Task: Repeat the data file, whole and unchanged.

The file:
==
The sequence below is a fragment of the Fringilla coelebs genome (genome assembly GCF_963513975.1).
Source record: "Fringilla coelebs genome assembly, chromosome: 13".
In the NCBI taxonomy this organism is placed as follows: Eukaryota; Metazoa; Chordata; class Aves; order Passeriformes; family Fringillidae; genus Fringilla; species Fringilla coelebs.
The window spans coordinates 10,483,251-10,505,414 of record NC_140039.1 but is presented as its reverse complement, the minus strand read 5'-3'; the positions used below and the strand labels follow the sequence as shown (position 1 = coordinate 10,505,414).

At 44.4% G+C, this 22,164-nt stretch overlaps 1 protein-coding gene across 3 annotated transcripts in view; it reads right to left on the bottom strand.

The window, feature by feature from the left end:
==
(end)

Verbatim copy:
The sequence below is a fragment of the Fringilla coelebs genome (genome assembly GCF_963513975.1).
Source record: "Fringilla coelebs genome assembly, chromosome: 13".
In the NCBI taxonomy this organism is placed as follows: Eukaryota; Metazoa; Chordata; class Aves; order Passeriformes; family Fringillidae; genus Fringilla; species Fringilla coelebs.
The window spans coordinates 10,483,251-10,505,414 of record NC_140039.1 but is presented as its reverse complement, the minus strand read 5'-3'; the positions used below and the strand labels follow the sequence as shown (position 1 = coordinate 10,505,414).

At 44.4% G+C, this 22,164-nt stretch overlaps 1 protein-coding gene across 3 annotated transcripts in view; it reads right to left on the bottom strand.

The window, feature by feature from the left end: